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N. Korea: No Nuke Talks Before Peace Talks

North Korea proposed peace talks to formally end the Korean War, saying Monday that improved ties with the United States and an end to sanctions are conditions for resuming international negotiations aimed at ridding it of nuclear weapons.

The North's call came as President Obama's special envoy for human rights in North Korea said earlier in the day during a visit to Seoul that any normalization of relations depends on an improvement in what he called the North's "appalling" human rights situation.

The North's Foreign Ministry said in a statement that the resumption of the six-nation nuclear talks depends on building confidence between Pyongyang and Washington and called for a peace treaty, which it has long demanded.

Before nuclear talks can get back on track, North Korea and the United States must improve their relationship by beginning talks aimed at signing a peace treaty to formally end the Korean War, which it called a "root cause of the hostile relations," the ministry said in a statement.

The 1950-53 Korean War ended in a truce, not a peace treaty, thus leaving the peninsula technically at war. North Korea, the U.S.-led United Nations Command and China are signatories to the cease-fire, while South Korea has never signed the accord.

North Korea pulled out of the six-party nuclear talks with the U.S., China, South Korea, Russia and Japan last year after international criticism of a long-range rocket launch that drew U.N. sanctions. It later conducted its second underground nuclear test.

"This appears to be an overture by the North Koreans to try and, in their own way, break through the logjam that we have seen for more than a year now in the talks," said Peter Beck, an expert on North Korea currently conducting research at Stanford University.

The proposal comes after a landmark visit to North last month by Stephen Bosworth, President Barack Obama's special envoy for the country. Bosworth said after his trip that the North agreed on the necessity of returning to the talks, though the country has not said when it would rejoin them.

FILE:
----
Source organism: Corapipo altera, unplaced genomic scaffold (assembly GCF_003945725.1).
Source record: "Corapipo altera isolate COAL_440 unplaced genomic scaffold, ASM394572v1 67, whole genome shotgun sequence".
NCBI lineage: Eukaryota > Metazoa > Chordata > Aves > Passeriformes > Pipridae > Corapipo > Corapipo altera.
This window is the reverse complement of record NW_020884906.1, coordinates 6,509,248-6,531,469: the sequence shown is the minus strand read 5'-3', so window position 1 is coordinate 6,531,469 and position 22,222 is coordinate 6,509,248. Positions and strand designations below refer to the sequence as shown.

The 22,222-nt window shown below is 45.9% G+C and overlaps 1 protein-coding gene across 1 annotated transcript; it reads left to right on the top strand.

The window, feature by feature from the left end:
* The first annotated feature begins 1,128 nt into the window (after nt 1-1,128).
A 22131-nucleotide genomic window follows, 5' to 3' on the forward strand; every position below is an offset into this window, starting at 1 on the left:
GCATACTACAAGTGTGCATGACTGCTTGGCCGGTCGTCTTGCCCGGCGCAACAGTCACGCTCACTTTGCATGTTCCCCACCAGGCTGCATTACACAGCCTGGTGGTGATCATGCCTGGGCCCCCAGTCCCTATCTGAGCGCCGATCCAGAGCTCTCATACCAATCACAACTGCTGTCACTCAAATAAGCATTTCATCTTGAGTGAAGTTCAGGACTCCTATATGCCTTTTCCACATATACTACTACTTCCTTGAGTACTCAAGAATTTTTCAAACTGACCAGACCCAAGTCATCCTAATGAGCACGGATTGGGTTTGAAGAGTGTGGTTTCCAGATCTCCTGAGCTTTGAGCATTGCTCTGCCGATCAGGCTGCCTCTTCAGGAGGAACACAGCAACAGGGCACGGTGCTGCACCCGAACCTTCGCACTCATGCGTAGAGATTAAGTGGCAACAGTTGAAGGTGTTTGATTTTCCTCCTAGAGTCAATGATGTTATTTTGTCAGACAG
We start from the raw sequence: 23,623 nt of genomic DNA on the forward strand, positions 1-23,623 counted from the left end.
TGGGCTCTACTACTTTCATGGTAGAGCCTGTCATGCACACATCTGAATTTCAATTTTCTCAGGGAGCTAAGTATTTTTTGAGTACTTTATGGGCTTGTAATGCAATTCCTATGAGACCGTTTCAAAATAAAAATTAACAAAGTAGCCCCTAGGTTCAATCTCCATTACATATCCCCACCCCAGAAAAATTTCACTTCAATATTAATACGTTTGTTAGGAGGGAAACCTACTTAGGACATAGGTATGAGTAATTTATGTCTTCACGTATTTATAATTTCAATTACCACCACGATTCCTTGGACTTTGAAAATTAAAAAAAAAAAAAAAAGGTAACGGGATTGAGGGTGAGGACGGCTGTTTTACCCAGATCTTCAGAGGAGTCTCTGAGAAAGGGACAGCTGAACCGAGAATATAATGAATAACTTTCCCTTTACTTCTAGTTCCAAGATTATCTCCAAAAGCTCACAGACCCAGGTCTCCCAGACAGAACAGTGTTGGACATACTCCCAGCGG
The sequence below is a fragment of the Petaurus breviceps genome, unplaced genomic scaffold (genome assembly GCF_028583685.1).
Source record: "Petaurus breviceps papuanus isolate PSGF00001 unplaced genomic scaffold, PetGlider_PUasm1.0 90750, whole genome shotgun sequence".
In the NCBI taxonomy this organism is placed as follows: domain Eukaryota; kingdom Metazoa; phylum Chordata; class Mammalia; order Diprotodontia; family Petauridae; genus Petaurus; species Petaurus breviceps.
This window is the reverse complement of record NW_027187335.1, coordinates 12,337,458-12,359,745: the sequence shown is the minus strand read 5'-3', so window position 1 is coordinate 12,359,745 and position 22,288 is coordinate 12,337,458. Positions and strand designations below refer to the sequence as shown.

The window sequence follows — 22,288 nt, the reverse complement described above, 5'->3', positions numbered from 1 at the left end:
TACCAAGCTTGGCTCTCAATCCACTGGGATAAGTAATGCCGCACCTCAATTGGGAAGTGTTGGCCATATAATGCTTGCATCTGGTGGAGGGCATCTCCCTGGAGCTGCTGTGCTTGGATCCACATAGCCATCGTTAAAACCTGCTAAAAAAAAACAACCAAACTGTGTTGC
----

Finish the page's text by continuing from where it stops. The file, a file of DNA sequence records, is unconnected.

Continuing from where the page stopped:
Bosworth also said he conveyed a message from Obama calling for the "complete denuclearization of the Korean peninsula" and underlining Washington's willingness to help bring the isolated country back into the international fold. He said discussion of a peace treaty could take place within the six-party talks framework.

North Korea said after the meeting that the two sides discussed a wide range of issues including denuclearization, forging a peace treaty, improving bilateral relations and economic and energy assistance.

The six-party talks began in 2003, and in 2005 and 2007 there were agreements on a disarmament pact which calls for North Korea to end its nuclear programs in exchange for economic aid, security assurances and diplomatic recognition.

Robert King, Obama's special envoy for human rights in North Korea, harshly criticized the communist country Monday and said that the situation is preventing a normalization of relations.

"It's one of the worst places in terms of lack of human rights," King told reporters after meeting South Korea's foreign minister. "The situation is appalling."

He added, "Improved relations between the United States and North Korea will have to involve greater respect for human rights by North Korea."

North Korea has long been regarded as having one of the world's worst human rights records. The country holds some 154,000 political prisoners in six large camps across the country, according to South Korean government estimates.

Pyongyang denies the existence of prison camps and often reacts strongly to foreign criticism regarding human rights.

Separately, Vitit Muntarbhorn, the United Nations' special investigator on human rights in North Korea, kicked off a six-day visit to South Korea to meet government officials, civic activists and North Korean defectors.

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